I've worked on very data-heavy apps. Complex components often required mocked responses around a few hundred (extreme ones are thousands) lines of JSON. So the standard practice is to copy the real response from the browser Network tab and paste it into a "mock data file". It is probably possible to trim it down a little, but that will be more time-consuming. I've also seen and tried to write test helper functions that generate mocked data, but these often would grow in complexity to a point it is even less maintainable than the static data copied from the browser.

Maybe these are just extreme cases? Not all complex components consume that much data.

Rendering large or complex components in DOM is slow

If mocking isn't a problem you encounter every day, then perhaps slow tests annoy you enough to rethink this.

Complex components tend to have side-effects, e.g. request data with useEffect, when external data comes back, update component state with useState, then re-render to display that data.

One of these components can take up to a few hundred milliseconds to render. Now imagine a modest number of 20 test cases in a test suite; this already adds up to a few seconds. Let's face it, 20 test cases per page level component is a very conservative estimation. If you prefer Test-Driven Development (TDD) or simply want to modify a few tests, it can be painfully slow to wait for the tests to run each time you change anything. I often deal with individual test suites that take 20 - 60 seconds to run (I will cover why in the next section).

I have been utilising Jest's .skip and .only to limit the number the test cases I run when writing tests. I also only run Jest on one file at a time. Otherwise, waiting around for all the test to finish would drive me mad. And then there are the async tests.

Await, waitFor, what are we actually waiting for?

RTL supports async tests. As we mentioned already, it is effectively doing what Cypress is doing, the only difference is that it does it in the virtual DOM. So when the page re-renders after a user interaction or data request, it needs to wait for the page/component to finish re-rendering.

In my experience, when you are testing complex components, you may as well assume something needs waiting on. That's right, start all of the test cases assuming it is async unless proven otherwise.

I've battled with await and waitFor() (RTL's built-in API for waiting for stuff to happen) a lot recently. A few months ago, we increased the timeout to 10 times the default value because unit tests were too flaky. Yeah, those flaky integrations or E2E tests are in our unit tests now. Luckily, after increasing the timeout to 10s, tests seem to be more stable now. But it also means when a test fails, Jest will also wait for 10s before marking it as a failing test. Now we have an interesting scenario if the test takes too long to finish, then probably it is because there are failing tests.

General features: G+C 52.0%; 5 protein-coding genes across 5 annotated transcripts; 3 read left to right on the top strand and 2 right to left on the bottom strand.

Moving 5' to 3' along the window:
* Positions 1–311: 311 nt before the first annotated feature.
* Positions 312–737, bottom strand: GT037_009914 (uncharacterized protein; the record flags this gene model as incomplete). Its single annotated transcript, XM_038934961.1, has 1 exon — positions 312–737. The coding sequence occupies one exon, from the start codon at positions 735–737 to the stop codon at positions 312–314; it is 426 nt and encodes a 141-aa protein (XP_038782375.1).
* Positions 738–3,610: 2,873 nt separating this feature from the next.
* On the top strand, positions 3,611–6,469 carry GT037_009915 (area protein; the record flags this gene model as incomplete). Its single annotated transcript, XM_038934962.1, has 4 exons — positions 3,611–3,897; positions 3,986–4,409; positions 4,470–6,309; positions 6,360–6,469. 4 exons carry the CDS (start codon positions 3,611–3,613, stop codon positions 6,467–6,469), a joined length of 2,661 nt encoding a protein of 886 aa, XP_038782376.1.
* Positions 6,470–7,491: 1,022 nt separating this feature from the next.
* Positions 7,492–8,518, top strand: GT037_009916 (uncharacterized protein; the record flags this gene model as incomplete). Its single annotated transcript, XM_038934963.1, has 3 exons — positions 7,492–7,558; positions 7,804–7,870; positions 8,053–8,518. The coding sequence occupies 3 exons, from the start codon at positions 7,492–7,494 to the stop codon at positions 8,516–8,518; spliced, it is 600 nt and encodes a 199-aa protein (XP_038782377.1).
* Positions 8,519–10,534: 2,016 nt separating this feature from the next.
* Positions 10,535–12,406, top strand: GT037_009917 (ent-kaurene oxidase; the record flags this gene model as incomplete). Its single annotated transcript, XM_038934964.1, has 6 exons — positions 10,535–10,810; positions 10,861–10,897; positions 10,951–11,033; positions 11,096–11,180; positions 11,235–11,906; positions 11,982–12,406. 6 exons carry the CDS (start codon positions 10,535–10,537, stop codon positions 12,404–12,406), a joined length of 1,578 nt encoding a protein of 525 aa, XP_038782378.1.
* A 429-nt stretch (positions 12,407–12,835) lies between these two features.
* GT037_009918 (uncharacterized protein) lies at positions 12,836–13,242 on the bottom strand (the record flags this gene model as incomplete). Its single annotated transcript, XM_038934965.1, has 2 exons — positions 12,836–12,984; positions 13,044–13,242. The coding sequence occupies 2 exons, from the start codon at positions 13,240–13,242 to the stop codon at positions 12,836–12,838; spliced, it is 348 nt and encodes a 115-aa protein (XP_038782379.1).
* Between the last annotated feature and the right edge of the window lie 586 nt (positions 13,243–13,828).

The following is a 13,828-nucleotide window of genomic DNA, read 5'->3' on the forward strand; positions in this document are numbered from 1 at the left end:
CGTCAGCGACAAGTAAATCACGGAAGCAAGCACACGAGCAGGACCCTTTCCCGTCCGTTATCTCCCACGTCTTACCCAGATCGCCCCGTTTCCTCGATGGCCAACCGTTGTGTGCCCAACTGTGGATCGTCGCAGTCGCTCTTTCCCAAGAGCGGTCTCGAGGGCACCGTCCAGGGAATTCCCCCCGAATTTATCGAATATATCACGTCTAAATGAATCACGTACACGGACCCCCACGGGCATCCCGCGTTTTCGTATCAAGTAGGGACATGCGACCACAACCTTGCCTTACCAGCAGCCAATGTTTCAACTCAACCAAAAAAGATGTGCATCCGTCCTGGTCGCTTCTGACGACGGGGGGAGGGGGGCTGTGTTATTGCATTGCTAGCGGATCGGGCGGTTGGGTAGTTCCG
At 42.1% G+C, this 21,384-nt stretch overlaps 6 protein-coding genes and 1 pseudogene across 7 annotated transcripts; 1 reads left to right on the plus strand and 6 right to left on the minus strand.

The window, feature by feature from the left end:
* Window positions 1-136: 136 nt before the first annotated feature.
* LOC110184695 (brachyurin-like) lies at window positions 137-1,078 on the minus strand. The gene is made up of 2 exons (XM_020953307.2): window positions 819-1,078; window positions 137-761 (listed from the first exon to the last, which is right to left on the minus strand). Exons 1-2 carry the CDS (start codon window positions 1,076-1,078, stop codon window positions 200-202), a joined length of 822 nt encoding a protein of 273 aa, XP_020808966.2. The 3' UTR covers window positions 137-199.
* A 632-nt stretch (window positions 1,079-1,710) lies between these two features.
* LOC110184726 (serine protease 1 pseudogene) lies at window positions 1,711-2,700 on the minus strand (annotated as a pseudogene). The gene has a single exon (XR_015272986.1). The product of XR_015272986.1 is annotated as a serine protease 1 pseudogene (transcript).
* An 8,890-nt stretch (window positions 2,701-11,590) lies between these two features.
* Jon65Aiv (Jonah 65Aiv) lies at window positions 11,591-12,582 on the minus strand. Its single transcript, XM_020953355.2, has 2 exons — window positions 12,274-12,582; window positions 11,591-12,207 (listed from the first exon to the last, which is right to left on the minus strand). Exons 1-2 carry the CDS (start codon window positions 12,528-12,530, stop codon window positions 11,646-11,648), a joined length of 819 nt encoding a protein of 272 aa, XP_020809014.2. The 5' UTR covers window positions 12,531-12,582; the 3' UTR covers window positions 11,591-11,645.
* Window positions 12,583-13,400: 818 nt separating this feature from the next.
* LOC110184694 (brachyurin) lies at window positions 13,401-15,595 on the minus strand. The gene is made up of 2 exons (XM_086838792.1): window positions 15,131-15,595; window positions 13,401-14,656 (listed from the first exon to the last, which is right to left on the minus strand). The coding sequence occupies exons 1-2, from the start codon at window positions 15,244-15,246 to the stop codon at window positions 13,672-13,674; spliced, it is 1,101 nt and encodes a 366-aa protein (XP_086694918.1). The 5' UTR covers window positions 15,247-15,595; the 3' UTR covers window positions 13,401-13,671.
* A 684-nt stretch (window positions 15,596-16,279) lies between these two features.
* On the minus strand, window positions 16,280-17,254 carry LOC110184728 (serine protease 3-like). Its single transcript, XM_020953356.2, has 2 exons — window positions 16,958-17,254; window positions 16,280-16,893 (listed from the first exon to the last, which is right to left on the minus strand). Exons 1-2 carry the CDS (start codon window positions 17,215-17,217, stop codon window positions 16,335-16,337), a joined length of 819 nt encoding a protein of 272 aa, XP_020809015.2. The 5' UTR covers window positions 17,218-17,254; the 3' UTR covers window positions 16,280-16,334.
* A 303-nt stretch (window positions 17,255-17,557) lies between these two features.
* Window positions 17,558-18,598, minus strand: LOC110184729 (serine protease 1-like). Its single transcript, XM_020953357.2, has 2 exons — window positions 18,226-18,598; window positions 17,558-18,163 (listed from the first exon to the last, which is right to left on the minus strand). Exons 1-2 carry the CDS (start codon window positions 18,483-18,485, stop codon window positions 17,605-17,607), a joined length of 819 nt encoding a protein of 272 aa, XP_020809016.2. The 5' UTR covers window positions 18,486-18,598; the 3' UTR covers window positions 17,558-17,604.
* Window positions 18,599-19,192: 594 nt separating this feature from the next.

RTL tests are hard to write

It shouldn't shock anyone that Cypress tests are laborious and slow to write because it is annoying to write the different selectors for elements on the page. Now, let's try to do that without seeing and inspecting the page at all. Because there is no way to do that in RTL, the best you can do is use RTL's debug(), which prints out content in the virtual DOM. If you want to be fancy, you can first select a sub-component that contains the element you need, and we can call it wrapperComponent. Then we can do debug(wrapperComponent), which will only print out the selected element and its nested elements.

Recently, I was so stuck with an async RTL test that keeps complaining about how it cannot find the element I'm looking at, but I can see it when I print it out with debug(). I went as far as installing jest-image-snapshot to see what RTL is rendering. I think this is enough evidence to justify why writing an RTL test for complex components is challenging.

RTL tests are harder to maintain

If you think writing RTL tests are complicated, now imagine opening up an RTL test suite someone else wrote and try to fix broken tests because you changed a small thing in a nested component. Hopefully, Jest's error message is helpful enough to spot the issue. Otherwise, there is no other way other than to use RTL debug() to check what is going on. Let's take it a step further, and say you made an app-wide change. Now several complex component test suites are failing. Well then, have fun!